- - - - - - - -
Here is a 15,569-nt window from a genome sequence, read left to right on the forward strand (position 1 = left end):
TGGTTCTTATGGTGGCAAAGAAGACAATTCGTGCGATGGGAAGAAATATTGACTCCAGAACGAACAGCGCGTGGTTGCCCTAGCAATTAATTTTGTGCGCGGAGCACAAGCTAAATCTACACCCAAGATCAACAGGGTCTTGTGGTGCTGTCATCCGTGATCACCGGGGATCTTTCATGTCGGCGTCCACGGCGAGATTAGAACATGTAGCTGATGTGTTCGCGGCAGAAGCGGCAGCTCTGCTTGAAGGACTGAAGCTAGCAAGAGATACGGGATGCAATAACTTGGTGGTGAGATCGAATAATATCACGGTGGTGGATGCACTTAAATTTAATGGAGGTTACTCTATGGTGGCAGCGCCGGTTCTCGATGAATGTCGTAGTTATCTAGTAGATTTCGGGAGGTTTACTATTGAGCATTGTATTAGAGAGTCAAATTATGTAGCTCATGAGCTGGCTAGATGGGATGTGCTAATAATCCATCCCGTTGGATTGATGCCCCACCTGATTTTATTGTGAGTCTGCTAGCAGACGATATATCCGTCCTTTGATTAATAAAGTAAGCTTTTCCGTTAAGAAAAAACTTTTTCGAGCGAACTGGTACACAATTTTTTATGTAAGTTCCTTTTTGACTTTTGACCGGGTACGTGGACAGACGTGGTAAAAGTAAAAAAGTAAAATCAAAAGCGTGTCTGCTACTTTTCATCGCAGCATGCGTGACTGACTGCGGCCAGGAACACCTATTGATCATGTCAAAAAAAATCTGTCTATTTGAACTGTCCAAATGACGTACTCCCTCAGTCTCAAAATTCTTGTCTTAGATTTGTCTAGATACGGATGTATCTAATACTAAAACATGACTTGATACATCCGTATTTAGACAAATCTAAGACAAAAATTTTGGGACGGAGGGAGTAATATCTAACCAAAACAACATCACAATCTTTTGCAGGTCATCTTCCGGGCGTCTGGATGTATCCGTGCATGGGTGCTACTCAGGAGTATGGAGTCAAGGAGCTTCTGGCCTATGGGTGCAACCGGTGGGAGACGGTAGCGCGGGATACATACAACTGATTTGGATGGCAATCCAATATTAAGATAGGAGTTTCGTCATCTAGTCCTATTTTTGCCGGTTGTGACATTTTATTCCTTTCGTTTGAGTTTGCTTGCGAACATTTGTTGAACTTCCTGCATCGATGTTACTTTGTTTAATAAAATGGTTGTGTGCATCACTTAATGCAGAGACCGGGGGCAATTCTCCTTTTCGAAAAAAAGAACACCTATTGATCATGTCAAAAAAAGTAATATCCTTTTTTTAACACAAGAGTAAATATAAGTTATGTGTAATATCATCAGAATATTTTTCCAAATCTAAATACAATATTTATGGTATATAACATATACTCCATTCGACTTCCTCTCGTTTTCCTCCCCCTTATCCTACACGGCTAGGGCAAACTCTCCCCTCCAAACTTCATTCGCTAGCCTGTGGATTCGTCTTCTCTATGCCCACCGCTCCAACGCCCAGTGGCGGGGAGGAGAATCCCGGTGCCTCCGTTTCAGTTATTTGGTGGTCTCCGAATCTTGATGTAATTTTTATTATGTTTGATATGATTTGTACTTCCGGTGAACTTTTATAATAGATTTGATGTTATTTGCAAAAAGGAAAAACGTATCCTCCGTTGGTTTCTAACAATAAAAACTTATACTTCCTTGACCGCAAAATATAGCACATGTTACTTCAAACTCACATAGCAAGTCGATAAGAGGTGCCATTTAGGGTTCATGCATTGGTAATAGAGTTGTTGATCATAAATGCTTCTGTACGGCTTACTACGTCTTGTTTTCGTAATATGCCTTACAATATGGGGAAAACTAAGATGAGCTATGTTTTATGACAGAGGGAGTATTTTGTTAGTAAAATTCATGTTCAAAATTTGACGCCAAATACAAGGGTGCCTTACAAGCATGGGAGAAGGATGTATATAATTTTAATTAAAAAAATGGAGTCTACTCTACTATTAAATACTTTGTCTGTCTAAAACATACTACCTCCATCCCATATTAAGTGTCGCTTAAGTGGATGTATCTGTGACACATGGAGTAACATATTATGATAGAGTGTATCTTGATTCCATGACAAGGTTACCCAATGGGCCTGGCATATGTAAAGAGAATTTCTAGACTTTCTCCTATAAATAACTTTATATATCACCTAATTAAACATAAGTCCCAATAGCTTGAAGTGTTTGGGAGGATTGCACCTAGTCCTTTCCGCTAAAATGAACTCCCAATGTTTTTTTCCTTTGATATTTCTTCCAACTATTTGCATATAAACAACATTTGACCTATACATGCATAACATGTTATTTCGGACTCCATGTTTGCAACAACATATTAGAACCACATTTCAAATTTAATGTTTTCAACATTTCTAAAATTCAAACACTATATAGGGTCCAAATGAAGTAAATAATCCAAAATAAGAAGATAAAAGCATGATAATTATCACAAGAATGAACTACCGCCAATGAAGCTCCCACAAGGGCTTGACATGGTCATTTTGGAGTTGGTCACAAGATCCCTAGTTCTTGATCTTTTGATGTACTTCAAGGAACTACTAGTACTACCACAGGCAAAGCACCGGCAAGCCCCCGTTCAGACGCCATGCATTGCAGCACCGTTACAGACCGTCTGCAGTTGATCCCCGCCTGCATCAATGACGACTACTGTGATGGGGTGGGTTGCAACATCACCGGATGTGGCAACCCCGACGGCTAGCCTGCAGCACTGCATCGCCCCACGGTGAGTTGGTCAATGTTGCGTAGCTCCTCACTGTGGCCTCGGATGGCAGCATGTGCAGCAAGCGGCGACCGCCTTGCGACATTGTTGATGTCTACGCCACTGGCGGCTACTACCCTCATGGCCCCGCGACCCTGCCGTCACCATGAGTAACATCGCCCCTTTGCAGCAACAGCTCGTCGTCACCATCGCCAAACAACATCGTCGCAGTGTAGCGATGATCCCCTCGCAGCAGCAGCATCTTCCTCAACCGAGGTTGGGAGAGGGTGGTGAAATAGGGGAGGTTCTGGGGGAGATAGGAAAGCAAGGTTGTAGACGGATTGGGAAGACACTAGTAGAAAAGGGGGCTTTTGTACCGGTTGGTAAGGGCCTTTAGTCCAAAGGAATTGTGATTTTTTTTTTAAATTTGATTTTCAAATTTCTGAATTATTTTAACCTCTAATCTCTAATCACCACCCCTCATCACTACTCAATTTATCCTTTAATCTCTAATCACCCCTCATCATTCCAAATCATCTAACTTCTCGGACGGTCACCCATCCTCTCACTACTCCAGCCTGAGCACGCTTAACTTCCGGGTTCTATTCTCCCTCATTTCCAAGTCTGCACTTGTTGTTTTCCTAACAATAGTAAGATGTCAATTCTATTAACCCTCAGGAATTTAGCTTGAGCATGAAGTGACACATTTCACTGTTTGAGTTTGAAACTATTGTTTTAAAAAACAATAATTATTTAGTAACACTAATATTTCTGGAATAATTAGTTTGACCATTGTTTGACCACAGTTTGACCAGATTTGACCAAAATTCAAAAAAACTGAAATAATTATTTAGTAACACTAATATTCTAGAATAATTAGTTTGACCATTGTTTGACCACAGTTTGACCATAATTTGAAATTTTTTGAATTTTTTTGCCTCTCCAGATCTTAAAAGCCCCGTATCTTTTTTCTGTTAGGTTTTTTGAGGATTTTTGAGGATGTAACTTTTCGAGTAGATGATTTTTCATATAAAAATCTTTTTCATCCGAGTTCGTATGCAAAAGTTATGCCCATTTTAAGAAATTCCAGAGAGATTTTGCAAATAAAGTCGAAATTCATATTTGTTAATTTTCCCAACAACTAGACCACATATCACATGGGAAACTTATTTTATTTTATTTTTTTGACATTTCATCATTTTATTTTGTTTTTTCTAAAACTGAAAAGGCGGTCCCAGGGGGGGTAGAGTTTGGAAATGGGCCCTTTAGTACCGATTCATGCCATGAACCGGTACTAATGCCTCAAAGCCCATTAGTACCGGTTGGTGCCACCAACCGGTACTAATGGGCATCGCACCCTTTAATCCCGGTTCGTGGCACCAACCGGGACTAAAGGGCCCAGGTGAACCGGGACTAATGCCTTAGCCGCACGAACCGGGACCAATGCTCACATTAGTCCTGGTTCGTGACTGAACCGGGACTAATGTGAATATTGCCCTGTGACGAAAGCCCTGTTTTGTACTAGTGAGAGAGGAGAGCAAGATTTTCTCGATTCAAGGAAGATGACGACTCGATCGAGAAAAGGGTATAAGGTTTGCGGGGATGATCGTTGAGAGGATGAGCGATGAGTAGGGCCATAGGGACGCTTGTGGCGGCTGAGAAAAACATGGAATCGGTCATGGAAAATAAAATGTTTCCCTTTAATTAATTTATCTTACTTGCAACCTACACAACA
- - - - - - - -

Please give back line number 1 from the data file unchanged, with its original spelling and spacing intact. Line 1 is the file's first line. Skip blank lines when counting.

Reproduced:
Here is a 15,569-nt window from a genome sequence, read left to right on the forward strand (position 1 = left end):